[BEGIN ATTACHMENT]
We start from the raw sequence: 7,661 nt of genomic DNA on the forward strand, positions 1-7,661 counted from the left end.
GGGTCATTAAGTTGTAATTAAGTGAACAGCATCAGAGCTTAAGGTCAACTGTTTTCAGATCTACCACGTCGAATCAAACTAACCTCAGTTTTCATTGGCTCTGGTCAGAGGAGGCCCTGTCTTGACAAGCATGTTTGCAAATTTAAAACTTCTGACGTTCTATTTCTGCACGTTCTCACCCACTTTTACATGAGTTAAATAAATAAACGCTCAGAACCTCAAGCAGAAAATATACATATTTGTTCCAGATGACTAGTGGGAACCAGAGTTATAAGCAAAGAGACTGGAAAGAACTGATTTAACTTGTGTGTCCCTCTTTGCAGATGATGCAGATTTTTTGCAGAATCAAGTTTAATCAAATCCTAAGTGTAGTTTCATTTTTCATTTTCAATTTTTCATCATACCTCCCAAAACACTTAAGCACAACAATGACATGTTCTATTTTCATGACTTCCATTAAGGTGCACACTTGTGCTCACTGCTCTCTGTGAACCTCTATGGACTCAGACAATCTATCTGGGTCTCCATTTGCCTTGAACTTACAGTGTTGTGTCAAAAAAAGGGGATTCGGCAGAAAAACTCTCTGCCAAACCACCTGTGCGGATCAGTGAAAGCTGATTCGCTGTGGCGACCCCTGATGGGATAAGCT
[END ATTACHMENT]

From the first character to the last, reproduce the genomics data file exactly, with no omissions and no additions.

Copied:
We start from the raw sequence: 7,661 nt of genomic DNA on the forward strand, positions 1-7,661 counted from the left end.
GGGTCATTAAGTTGTAATTAAGTGAACAGCATCAGAGCTTAAGGTCAACTGTTTTCAGATCTACCACGTCGAATCAAACTAACCTCAGTTTTCATTGGCTCTGGTCAGAGGAGGCCCTGTCTTGACAAGCATGTTTGCAAATTTAAAACTTCTGACGTTCTATTTCTGCACGTTCTCACCCACTTTTACATGAGTTAAATAAATAAACGCTCAGAACCTCAAGCAGAAAATATACATATTTGTTCCAGATGACTAGTGGGAACCAGAGTTATAAGCAAAGAGACTGGAAAGAACTGATTTAACTTGTGTGTCCCTCTTTGCAGATGATGCAGATTTTTTGCAGAATCAAGTTTAATCAAATCCTAAGTGTAGTTTCATTTTTCATTTTCAATTTTTCATCATACCTCCCAAAACACTTAAGCACAACAATGACATGTTCTATTTTCATGACTTCCATTAAGGTGCACACTTGTGCTCACTGCTCTCTGTGAACCTCTATGGACTCAGACAATCTATCTGGGTCTCCATTTGCCTTGAACTTACAGTGTTGTGTCAAAAAAAGGGGATTCGGCAGAAAAACTCTCTGCCAAACCACCTGTGCGGATCAGTGAAAGCTGATTCGCTGTGGCGACCCCTGATGGGATAAGCT